Still, none have much use so they may well be on their way to the charity shop soon.

17 August 2017

Poetry Thursday - inkwell Daybreak by Jean Valentine

Drawing by Vija Celmins (via)

Inkwell    daybreak

Inkwell          daybreak

stairway
                       stairway


Dear girls and boys,
would you go with me and tell me
back to the beginning
--so we can understand!
the journey of our lives
where we met with cruelty
but kindness, too,
and nosed up out
of the cold dark water,
and walked on our fins...


I heard this on the Poetry Foundation's Poem of the Day podcast - listen to it online here, or - along with many other of her poems - on her own website.

Jean Valentine was born in Chicago in 1934 and published her first book of poems in 1965; it won the Yale Younger Poets award, and another dozen books have followed. "Her lyric poems" says the Poetry Foundation site,
 delve into dream lives with glimpses of the personal and political. In the New York Times Book Review, David Kalstone said of her work, “Valentine has a gift for tough strangeness, but also a dreamlike syntax and manner of arranging the lines of ... short poems so as to draw us into the doubleness and fluency of feelings.”

16 August 2017

Fabulously felted

When Jill Hutton started combining wire and wool, one idea led to another and she found herself with a menagerie of felted animals ... and some "characters" to keep the wee beasties in order -



Now she's plunged heart and soul into felting people - and what characters - they remind me of characters out of Posy Simmons 

 She's also made more animals -
 And she's exhibiting at Painswick Valley Arts Festival, 19/28 August, so if you live out Gloucestershire way, do go along.

15 August 2017

Drawing Tuesday - Docklands

I was early, the sun was shining, and there was a sunny bench just behind the Change Please coffee van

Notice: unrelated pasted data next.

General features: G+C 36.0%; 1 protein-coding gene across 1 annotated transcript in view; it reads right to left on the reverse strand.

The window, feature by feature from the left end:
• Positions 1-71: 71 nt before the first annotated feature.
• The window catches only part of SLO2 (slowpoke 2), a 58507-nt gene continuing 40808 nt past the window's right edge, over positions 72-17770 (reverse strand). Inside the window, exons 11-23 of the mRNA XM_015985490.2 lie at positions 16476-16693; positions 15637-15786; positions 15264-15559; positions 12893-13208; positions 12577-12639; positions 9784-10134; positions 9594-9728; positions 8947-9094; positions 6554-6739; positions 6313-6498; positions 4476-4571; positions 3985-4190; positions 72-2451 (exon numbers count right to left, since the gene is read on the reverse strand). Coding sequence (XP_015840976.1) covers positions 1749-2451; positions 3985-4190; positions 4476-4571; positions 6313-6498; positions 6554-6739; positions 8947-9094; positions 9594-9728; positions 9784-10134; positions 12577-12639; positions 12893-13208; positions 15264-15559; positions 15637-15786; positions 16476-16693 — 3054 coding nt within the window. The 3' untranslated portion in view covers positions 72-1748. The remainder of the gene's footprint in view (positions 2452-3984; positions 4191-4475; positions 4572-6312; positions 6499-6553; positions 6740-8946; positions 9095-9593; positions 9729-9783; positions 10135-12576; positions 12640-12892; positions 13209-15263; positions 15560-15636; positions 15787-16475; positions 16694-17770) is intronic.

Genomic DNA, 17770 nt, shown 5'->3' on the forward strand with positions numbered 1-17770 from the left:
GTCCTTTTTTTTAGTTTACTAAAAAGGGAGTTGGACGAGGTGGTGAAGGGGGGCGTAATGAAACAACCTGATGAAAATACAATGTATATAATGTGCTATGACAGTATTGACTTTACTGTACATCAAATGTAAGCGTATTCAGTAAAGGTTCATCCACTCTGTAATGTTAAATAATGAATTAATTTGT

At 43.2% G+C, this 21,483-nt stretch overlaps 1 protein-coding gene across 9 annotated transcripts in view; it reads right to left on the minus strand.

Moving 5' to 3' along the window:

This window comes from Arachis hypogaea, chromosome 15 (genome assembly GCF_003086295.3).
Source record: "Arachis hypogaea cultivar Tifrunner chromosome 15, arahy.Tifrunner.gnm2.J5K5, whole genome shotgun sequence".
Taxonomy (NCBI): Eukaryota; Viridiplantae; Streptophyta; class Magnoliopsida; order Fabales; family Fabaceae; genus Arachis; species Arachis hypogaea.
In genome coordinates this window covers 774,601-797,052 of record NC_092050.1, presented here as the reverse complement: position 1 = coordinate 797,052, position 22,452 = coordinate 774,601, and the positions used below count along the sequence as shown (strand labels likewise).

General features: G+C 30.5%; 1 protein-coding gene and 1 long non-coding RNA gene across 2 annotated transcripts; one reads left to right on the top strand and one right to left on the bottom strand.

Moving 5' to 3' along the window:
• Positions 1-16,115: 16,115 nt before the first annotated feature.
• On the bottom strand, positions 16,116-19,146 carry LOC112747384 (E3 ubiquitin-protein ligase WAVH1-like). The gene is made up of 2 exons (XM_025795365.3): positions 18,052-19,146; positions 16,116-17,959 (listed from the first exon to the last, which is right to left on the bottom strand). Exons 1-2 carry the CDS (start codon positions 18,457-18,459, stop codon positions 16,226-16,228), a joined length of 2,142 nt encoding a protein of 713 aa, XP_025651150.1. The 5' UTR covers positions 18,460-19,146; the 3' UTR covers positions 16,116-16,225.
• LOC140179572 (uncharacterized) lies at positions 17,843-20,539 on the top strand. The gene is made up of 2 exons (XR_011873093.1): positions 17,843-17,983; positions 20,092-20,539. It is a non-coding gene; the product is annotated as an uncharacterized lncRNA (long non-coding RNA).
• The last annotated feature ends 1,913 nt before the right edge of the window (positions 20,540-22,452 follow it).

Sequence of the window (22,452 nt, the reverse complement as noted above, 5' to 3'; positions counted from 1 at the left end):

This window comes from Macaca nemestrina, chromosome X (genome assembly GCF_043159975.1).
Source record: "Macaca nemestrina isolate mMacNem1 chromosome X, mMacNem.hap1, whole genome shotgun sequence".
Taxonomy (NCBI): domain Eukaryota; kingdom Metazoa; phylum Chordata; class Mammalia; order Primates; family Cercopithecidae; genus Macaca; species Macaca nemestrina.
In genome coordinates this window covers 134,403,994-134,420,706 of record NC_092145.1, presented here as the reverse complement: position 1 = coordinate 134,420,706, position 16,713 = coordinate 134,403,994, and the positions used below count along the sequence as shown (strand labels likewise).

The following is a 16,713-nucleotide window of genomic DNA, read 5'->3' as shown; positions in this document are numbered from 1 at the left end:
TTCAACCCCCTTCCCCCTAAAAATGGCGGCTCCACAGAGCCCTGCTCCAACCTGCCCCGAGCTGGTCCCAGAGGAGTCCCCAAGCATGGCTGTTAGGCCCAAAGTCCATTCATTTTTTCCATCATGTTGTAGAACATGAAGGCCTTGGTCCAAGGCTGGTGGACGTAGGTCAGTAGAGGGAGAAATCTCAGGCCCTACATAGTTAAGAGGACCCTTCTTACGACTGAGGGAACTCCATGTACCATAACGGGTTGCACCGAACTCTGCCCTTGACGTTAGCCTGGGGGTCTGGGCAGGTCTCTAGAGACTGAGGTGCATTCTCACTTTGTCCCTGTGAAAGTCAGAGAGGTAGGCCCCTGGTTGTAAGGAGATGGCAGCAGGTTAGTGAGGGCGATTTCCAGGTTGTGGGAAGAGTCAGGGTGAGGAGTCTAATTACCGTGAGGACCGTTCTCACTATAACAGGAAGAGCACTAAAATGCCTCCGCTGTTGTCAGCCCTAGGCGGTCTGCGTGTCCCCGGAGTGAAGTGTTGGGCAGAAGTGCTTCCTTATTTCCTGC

So I sat with my coffee and - emboldened by the sketchbook course the previous weekend - had a go at the van, and the building (but not the trees, thanks) -
Soluble graphite, and coffee wash
And then what? I wandered through the Crossrail gardens ...
 and looked at ever so much architecture, especially those wonderful cranes, remnants of the days of Britain's empire, when goods flooded through London from all around the world -
 But now we have offices, and intangibles. Ah well ...

I find that if you start with a small point of interest, the rest can grow outward. The turquoise rope caught my eye, and as I got into position, the two birds deflected my attention. So I started with the one standing on the convenient rudder, and both soon moved out of sight ... not to mention he's now in the wrong place AND too large. The architecture of the boat took over, and I felt very bold using wash over such large areas with the small waterbrush on a quick-drying day -
Grey Posca pen, indigo Inktense pencil
I deliberately took along only water-soluble materials, in order "to boldly go".

 As we sat outside with our sandwiches, this machine was grinding and thumping at the building site across the water; what a relief when it stopped! Jo had the fortitude to sit with it long enough to catch its image -
 Judith had been making order from chaos in the gardens -
 And Sue perched on a bench to get this multifaceted under-bridge view -

Janet B found a chair -
and also brought along her work from last week, when she went to the Design Museum -